Five (More) Reasons to Love Dessert
I have a sweet tooth, so my favorite part of a meal is dessert. In addition to being sweet and fabulous, though, dessert can be a great strategic player in helping picky eaters becoming more adventurous. And I don't mean in the old-school "clean your plate so you can eat dessert" sort of way.
Here are five dessert strategies that I use in our household to combat picky eating:
Most kids love dessert. So if you serve a child who loves cookies a new kind of cookie (say, an oatmeal chocolate chip cookie instead of her normal favorite gingersnap), she will probably dig it. And then you can have a conversation about how fun it was to try something new. (If she doesn't go for the swap, no big deal, because dessert is an optional course; there's no risk of you caving in and becoming a short-order cook.)
In our house, everyone gets dessert, and I include dessert in my overall (rough) calculations of how healthy our meal is. Removing the "reward" element from dessert makes the main dinner less of the enemy ("Finish your beans or you won't get dessert!"). The relationship isn't causal; it's sequential, which is a critical difference. Note: You can always serve healthier desserts if you feel like your family isn't eating enough of the main dinner.
(Here's the corollary to No. 2.) When my kids ask me what's for dessert, my answer is always the same: "You'll see when it's time for dessert." If the family hasn’t eaten as well as I'd hoped, then I might change the dessert I had in mind. Maybe instead I'll serve apple slices with almond butter. Or I'll saute up some sliced banana to serve with low-fat Greek yogurt. I'll save the ice cream sundaes for a day when everyone filled up on protein, fiber and vitamins at dinner.
4. Make a dessert platter of pre-portioned sweets coupled with a healthier item.
I often arrange pre-portioned sweets on a large cutting board and then add an "open quantity" item, such as a big bowl of fruit or yogurt. The girls love seeing what's on the dessert platter. For instance, I might serve bite-size muffins alongside a large pile of fruit kebabs. I ask the kids if they'd like one or two mini muffins (giving them a choice is helpful here), and everyone helps themselves to fruit kebabs more freely. (See Episode 5 of The Picky Eaters Project.)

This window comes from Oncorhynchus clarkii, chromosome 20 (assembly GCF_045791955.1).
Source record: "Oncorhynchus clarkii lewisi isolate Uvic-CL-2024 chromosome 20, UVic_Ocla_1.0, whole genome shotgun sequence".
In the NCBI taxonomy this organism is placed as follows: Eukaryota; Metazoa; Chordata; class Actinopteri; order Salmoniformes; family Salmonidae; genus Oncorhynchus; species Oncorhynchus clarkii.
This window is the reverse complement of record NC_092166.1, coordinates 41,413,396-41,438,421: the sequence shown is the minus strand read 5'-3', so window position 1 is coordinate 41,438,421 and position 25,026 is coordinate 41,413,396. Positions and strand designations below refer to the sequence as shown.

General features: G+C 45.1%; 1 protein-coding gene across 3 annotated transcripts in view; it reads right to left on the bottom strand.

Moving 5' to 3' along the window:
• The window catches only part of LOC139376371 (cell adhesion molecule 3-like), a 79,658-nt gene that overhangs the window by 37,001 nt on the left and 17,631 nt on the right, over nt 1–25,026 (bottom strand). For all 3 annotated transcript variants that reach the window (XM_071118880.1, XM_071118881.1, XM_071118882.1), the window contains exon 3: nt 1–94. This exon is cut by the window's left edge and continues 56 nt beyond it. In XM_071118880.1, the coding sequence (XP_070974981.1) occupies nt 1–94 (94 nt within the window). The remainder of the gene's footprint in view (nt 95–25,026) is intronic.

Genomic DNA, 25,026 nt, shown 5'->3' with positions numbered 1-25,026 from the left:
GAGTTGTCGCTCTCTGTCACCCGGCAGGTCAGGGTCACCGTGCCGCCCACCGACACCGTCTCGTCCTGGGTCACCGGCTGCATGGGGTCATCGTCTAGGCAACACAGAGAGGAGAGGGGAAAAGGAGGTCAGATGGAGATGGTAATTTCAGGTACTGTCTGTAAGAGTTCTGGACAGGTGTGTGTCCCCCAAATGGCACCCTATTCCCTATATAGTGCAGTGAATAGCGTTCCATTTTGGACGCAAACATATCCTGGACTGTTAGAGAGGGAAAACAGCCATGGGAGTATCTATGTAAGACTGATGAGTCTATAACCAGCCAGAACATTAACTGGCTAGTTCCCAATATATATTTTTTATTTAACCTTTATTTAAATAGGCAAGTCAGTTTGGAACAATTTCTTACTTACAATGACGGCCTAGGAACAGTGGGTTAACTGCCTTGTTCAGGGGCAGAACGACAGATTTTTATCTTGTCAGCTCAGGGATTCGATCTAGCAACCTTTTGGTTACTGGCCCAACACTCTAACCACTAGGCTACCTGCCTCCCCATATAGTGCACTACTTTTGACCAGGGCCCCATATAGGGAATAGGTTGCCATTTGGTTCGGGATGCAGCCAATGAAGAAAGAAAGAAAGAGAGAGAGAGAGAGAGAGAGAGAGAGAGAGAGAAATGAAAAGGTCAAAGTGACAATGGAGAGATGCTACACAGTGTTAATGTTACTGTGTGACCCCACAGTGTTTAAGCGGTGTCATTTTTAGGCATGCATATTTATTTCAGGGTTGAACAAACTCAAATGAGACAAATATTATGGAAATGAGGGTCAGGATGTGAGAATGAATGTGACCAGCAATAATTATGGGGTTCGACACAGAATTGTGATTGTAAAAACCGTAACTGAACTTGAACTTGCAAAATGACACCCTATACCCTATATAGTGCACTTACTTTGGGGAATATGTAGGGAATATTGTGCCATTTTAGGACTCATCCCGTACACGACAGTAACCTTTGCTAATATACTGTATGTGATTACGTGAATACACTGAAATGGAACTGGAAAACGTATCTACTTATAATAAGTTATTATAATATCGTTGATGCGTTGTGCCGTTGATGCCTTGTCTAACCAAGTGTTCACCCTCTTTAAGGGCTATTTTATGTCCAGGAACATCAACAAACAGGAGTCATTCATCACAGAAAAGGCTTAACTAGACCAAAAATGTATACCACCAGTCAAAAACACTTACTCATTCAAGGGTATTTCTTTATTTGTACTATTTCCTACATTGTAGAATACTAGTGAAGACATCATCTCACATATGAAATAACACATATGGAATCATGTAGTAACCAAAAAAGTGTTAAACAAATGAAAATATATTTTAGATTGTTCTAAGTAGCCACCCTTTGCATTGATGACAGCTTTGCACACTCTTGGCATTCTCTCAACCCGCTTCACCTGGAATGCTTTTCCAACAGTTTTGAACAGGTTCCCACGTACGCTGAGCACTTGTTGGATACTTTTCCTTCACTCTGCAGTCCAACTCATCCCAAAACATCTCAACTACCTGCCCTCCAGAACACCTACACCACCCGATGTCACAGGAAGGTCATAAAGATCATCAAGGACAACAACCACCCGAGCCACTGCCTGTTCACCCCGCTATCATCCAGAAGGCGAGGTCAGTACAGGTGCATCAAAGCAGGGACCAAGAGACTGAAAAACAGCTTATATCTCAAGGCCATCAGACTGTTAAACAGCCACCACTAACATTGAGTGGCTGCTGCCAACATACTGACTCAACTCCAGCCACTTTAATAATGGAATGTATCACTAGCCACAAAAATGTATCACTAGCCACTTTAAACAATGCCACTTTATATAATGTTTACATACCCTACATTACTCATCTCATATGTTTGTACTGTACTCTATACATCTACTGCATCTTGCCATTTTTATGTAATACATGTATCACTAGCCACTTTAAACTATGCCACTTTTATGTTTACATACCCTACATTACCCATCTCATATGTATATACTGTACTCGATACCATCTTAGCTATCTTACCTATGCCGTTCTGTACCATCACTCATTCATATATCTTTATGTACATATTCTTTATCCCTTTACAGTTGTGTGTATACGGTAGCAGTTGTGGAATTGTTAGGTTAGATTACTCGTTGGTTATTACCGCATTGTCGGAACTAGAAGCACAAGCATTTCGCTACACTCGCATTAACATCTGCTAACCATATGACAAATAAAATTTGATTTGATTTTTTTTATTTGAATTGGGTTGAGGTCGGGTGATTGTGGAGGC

It's easy to turn to packaged treats after a long day, but it's worth the extra energy to get your kids to fall in love with your cooking. Why? Because if they love your version of any recipe, you can (slowly!) tweak it over time to make it healthier. It's hard to tweak the recipe of a cake you bought baked. But if you make a cake that your kids love, you can slowly swap out the flour for whole-wheat pastry flour, you can slowly replace some of the oil and sugar with applesauce, and you can add in a few tablespoons of flax seed. Tip: Don't start with the "healthy" version. Let them fall in love with your cooking first before you slowly implement healthier swaps (see my bonus episode on Transitional Recipes).
There you have it: five ways to have dessert work for you. As a bonus, here are some dessert platter ideas. Pick one item from the first column and serve in tiny portions (allow kids to choose one or two), and add a large quantity of an item from the second column.
• Espresso cups (or shot glasses) of quick homemade pudding like this one (just eliminate the spice to make kid-friendly)
• Thin slivers of an unfrosted cake (consider whole-wheat pastry flour!)
• Homemade frozen yogurt (blend frozen fruit and Greek yogurt in a food processor until smooth)
• A bowl of raw almonds mixed with dried fruit (apricots, raisins, prunes)
WATCH: Melissa shares why, and how, she’s tackling her family’s picky eating — and yours on her new Web series, The Picky Eaters Project.